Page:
26 June 2009

Bolivia Challenges Colonial Pedagogy

By José Steinsleger

Indigenous and teachers’ organisations of Latin America have, for many years, been denouncing that the textbooks of primary and secondary schools, institutes and universities “twist and rubbish the history of our people”. On 6 June, Teachers’ Day in Bolivia, President Evo Morales promulgated three decrees, one of which seeks to incentivise and offer official support to teachers who write school texts. He explicitly referred to Santillana, the Spanish publishing house which he accused of imposing a “colonial education”.

Santillana was founded in 1960 by Jesús Polanco Gutiérrez (1929-2008) who started his career as an ordinary librarian in Madrid and who, with time, came to be the most influential and powerful figure of the so-called “democratic transition” and an absolute lover of the media octopus, Prisa.

Led by the hand of Manuel Fraga Iribarne (distinguished and legendary Galician Fascist of the Partido Popular), Polanco managed from Francisco Franco authorisation to found El País (1973), a newspaper that started from a Leftist position, came to “pragmatism” and ended up allied with the most conservative viewpoints.

Six years later, Polanco set up the Santillana Foundation “… with the objective of promoting the study of new educational and communicational techniques” and, thanks to influence peddling by friends embedded in the Franco regime and in Opus Dei, received advance information about educational reform in the matter of school texts.

When the General Basic Education (EGB in its Spanish acronym) was approved, Santillana already had all the texts ready. But in his book, The Business of Freedom, the journalist Jesús Cacho claimed that Polanco’s real fortune came about from exports, overinvoicing Spanish books to Colombia and from Colombia to the USA.

Simultaneously, Polanco linked up with the Institute of Iberoamerican Cooperation, which gave him access to General Augusto Pinochet with whom he made the business deal of his life. From then on, all Chilean children learn from Santillana’s texts, where the prerogative tone is similar to that employed by the chronicler Gonzalo Fernández de Oviedo in his Natural Treatise of the Indias (1535), totally opposed to that of Madrid’s Lonso de Ercilla in La Araucana which narrates the fight between the Mapuches and the Spanish (1569).

In Mexico, Vicente Fox’s Secretary of Public Education paid $350 million to private publishing houseds. Eighty percent of it went to eight businesses. Santillana was the major beneficiary ($100 million).

Santillana’s books started arriving in Bolivia with the educational reform of 1994 (financed by the World Bank) and during the government of Hugo Banzer (1997-2001) which offered the tender for the production of official texts to the Spanish publishing house. A couple of ladies, daughters of the Education Minister, were rewarded with a year’s placement at the company headquarters.

The Bolvian government’s decision was not on the spur of the moment. From January, the Education Minister had been warning that Santillana’s books could not be considered official texts and consequently should not be demanded of families. José Luis Álvarez, executive secretary of the Workers’ Federation of the Urban Teachers of La Paz, described the publishing house’s books as “bad, decontextualised and non-didactic”.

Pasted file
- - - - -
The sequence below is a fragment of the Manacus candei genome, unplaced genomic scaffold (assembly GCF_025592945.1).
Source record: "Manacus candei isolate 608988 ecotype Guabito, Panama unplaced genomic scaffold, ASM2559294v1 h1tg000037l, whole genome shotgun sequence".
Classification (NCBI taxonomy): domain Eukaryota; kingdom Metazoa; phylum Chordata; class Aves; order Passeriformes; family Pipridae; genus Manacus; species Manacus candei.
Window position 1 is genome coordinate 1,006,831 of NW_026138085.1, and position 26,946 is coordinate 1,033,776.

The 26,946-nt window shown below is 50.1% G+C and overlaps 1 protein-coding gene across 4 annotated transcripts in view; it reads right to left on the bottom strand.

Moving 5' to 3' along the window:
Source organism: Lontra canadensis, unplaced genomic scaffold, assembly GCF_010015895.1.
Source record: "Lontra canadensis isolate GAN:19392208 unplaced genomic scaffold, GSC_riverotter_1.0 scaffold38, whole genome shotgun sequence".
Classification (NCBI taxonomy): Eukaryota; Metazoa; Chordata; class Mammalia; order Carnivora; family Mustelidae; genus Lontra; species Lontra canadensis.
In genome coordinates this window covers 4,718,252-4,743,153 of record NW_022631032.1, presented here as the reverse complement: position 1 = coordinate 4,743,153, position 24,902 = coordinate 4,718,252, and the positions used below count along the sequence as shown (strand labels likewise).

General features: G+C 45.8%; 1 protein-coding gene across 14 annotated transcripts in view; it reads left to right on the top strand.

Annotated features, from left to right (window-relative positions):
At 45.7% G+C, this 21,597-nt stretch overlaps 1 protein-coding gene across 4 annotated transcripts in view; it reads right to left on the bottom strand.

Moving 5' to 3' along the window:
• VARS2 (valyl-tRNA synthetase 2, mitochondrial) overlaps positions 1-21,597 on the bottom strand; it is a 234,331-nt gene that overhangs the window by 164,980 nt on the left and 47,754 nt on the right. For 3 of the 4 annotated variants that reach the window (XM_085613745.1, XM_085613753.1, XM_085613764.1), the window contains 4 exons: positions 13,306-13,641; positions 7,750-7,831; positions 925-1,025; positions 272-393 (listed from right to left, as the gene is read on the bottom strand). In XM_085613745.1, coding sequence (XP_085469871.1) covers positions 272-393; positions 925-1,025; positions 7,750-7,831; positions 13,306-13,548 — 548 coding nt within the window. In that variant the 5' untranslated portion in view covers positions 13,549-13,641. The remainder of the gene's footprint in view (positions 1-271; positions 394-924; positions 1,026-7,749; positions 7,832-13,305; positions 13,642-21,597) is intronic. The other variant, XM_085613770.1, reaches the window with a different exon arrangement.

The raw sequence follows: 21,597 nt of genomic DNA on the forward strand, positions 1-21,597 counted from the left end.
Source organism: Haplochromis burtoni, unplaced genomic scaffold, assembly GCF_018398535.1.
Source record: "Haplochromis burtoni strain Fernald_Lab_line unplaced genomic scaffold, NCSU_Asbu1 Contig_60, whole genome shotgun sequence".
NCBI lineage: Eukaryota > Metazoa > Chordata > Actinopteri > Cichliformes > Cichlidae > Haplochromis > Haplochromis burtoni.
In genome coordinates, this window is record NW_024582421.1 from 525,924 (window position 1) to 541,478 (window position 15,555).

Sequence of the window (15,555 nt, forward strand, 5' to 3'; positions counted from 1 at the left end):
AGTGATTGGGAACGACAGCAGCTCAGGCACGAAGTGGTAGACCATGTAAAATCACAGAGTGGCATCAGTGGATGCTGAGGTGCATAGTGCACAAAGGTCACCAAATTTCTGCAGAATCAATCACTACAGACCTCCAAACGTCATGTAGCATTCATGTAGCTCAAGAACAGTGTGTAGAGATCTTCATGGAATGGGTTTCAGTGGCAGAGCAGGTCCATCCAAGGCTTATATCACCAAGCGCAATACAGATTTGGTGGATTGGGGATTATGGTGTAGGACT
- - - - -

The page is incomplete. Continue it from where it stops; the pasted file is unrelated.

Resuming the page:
For example, on revising History and Geography 4 (2007 edition), the specialists emphasised “the notable fragmentation of style of television at its worst: complex themes resolved with a plethora of boxes in which everything appears to have the same value. Opinions, paragraphs cut out of other texts, questions, brief statements. Everything is minimised, momentary, discardable”.

Themes such as the “global security policies” (page 190), “South American regional integration” (page 186), “economic agreements and world integration” (page 184), the World Bank, the International Monetary Fund, the free trade area of the Americas, the World Trade Organisation are explained as “natural processes” of structures and institutions which the book takes to be unquestionable realities and without history or antecedents. Likewise, poverty (page 144) is described as a “problem”, “reality”, “condition”, avoiding serious and in-depth analysis of its causes. The much-commented tasks and research suggested in this chapter maintain a level of general description, decontextualised and isolated, resorting to the fleeting and the transitory.

Santillana’s business counts with the support of the Spanish state which, through the mediation of the designated FAD (development finance) credits, obliges signatory countries to acquire Spanish goods and services, in particular material related to educational projects which are produced and sold by business of this country. It is an attempt to legitimise Santillana’s products a Right-wing newspaper of Santa Cruz, hastened to show that all the textbooks of the publishing house were made in Bolivia (sic).

Source: La Jornada
Related Article: Bolivia achieves full literacy

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